Later, in Canada, we went to Fort MacMurray in Northern Alberta, to film at the tar sands, or oil sands, as they are referred to locally. Last year, Fort MacMurray was engulfed in a devastating wildfire that was fueled by a hotter, drier climate. The fires spread dangerously close to the oil sands operations and shut everything down. As we approached Fort MacMurray we drove through miles of burnt trees that stretched as far as the eye could see. The oil sands region in Alberta has one of the largest oil deposits in the world. It is also one of the dirtiest energy sites anywhere. The extraction of oil from the thick mixture of bitumen-covered sand requires enormous inputs of natural gas and chemicals. The controversial Keystone XL Pipeline was built to carry the synthetic crude that is produced in the oil sands, and while the pipeline was halted by an opposition movement, it is now also getting revived under the Trump administration. The area is one of the most dystopian places I have ever seen. Driving north of Fort MacMurray toward the mining operations, we were hit by a pungent, acrid smell among massive installations that produce a level of emissions so high they can create their own weather system. We experienced a strange artificial snowfall there.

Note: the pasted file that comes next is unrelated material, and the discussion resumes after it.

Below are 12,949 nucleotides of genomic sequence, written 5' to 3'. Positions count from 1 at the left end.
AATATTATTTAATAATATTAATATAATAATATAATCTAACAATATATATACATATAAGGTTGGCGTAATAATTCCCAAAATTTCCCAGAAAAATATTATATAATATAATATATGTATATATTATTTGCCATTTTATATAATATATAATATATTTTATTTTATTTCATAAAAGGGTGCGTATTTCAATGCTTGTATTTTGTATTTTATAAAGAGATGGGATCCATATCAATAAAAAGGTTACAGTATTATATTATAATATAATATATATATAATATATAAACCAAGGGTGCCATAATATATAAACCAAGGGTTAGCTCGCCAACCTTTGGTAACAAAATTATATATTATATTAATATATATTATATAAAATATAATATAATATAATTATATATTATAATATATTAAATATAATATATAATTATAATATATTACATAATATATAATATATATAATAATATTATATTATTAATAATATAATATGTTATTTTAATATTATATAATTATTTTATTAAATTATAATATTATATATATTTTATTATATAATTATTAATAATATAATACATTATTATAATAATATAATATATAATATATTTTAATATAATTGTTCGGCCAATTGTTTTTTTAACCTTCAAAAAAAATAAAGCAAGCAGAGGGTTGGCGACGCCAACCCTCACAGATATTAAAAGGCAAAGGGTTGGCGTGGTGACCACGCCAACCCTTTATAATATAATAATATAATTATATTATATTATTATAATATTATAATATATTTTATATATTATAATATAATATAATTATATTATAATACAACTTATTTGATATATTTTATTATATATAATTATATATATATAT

We ended the production in Anchorage, Alaska, where we intended to film wintery scenes. It was November, when snow and ice can be expected. But snowfall has diminished considerably in recent years. With climate change, Alaska and the Arctic are warming at a faster rate than other parts of the world. The first few days we were there it was warm and sunny. The sunshine turned to drenching rains, and we filmed our character walking through heavy, foggy rainfall, which could have been almost anywhere.
This last year was an interesting time to be crossing the country, particularly as the only American among a European film crew, partly seeing it through their eyes. The election was on everyone’s mind and we had many conversations with people along the way, whose politics we disagreed with, but with whom I sometimes found a surprising amount of common ground. Chances are I wouldn’t have had these kinds of encounters if I the work hadn’t taken me to places I might otherwise never had visited – such as former coal towns in Pennsylvania, or the prairies of rural Nebraska. In any case, I was reminded of how big the country is, and how little we talk to each other outside of our like-minded bubbles.
The project still has a long editing process ahead with almost 200 hours of material. It’s an enigmatic story; no one knows for sure if the original character made it back to Russia in the 1920s. In the film, too, there are more questions than answers. Stay tuned.
* The film, Lillian, is directed by Andreas Horvath, and will be completed sometime in 2018.